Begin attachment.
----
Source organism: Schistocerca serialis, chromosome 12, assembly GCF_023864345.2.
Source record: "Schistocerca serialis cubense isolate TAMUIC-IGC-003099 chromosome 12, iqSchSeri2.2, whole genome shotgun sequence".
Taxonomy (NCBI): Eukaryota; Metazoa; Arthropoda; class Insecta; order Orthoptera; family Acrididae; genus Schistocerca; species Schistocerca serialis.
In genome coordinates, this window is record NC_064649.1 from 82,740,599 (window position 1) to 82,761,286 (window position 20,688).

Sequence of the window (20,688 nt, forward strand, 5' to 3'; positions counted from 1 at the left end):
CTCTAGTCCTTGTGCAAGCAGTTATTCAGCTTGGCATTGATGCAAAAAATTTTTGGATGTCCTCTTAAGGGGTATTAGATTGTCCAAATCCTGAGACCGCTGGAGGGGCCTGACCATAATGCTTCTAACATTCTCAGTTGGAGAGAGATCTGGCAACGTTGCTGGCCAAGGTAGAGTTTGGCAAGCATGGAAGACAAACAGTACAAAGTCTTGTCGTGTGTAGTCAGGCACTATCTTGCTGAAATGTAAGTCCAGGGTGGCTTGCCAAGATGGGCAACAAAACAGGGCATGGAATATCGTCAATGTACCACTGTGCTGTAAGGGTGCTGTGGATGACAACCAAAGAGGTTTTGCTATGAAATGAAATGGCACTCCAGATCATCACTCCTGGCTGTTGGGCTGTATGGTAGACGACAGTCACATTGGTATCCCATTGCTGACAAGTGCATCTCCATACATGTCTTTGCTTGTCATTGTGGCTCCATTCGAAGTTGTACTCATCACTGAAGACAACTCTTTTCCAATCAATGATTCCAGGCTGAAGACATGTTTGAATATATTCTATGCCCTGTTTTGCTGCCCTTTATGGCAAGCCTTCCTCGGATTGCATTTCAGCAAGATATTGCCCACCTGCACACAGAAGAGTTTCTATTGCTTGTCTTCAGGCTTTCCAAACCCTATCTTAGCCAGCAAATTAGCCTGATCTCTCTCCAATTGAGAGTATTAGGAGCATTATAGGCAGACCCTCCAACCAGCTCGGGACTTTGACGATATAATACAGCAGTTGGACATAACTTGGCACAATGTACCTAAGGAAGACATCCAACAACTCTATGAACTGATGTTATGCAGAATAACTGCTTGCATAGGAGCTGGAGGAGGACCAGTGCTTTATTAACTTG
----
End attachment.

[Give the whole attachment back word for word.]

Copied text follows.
Source organism: Schistocerca serialis, chromosome 12, assembly GCF_023864345.2.
Source record: "Schistocerca serialis cubense isolate TAMUIC-IGC-003099 chromosome 12, iqSchSeri2.2, whole genome shotgun sequence".
Taxonomy (NCBI): Eukaryota; Metazoa; Arthropoda; class Insecta; order Orthoptera; family Acrididae; genus Schistocerca; species Schistocerca serialis.
In genome coordinates, this window is record NC_064649.1 from 82,740,599 (window position 1) to 82,761,286 (window position 20,688).

Sequence of the window (20,688 nt, forward strand, 5' to 3'; positions counted from 1 at the left end):
CTCTAGTCCTTGTGCAAGCAGTTATTCAGCTTGGCATTGATGCAAAAAATTTTTGGATGTCCTCTTAAGGGGTATTAGATTGTCCAAATCCTGAGACCGCTGGAGGGGCCTGACCATAATGCTTCTAACATTCTCAGTTGGAGAGAGATCTGGCAACGTTGCTGGCCAAGGTAGAGTTTGGCAAGCATGGAAGACAAACAGTACAAAGTCTTGTCGTGTGTAGTCAGGCACTATCTTGCTGAAATGTAAGTCCAGGGTGGCTTGCCAAGATGGGCAACAAAACAGGGCATGGAATATCGTCAATGTACCACTGTGCTGTAAGGGTGCTGTGGATGACAACCAAAGAGGTTTTGCTATGAAATGAAATGGCACTCCAGATCATCACTCCTGGCTGTTGGGCTGTATGGTAGACGACAGTCACATTGGTATCCCATTGCTGACAAGTGCATCTCCATACATGTCTTTGCTTGTCATTGTGGCTCCATTCGAAGTTGTACTCATCACTGAAGACAACTCTTTTCCAATCAATGATTCCAGGCTGAAGACATGTTTGAATATATTCTATGCCCTGTTTTGCTGCCCTTTATGGCAAGCCTTCCTCGGATTGCATTTCAGCAAGATATTGCCCACCTGCACACAGAAGAGTTTCTATTGCTTGTCTTCAGGCTTTCCAAACCCTATCTTAGCCAGCAAATTAGCCTGATCTCTCTCCAATTGAGAGTATTAGGAGCATTATAGGCAGACCCTCCAACCAGCTCGGGACTTTGACGATATAATACAGCAGTTGGACATAACTTGGCACAATGTACCTAAGGAAGACATCCAACAACTCTATGAACTGATGTTATGCAGAATAACTGCTTGCATAGGAGCTGGAGGAGGACCAGTGCTTTATTAACTTG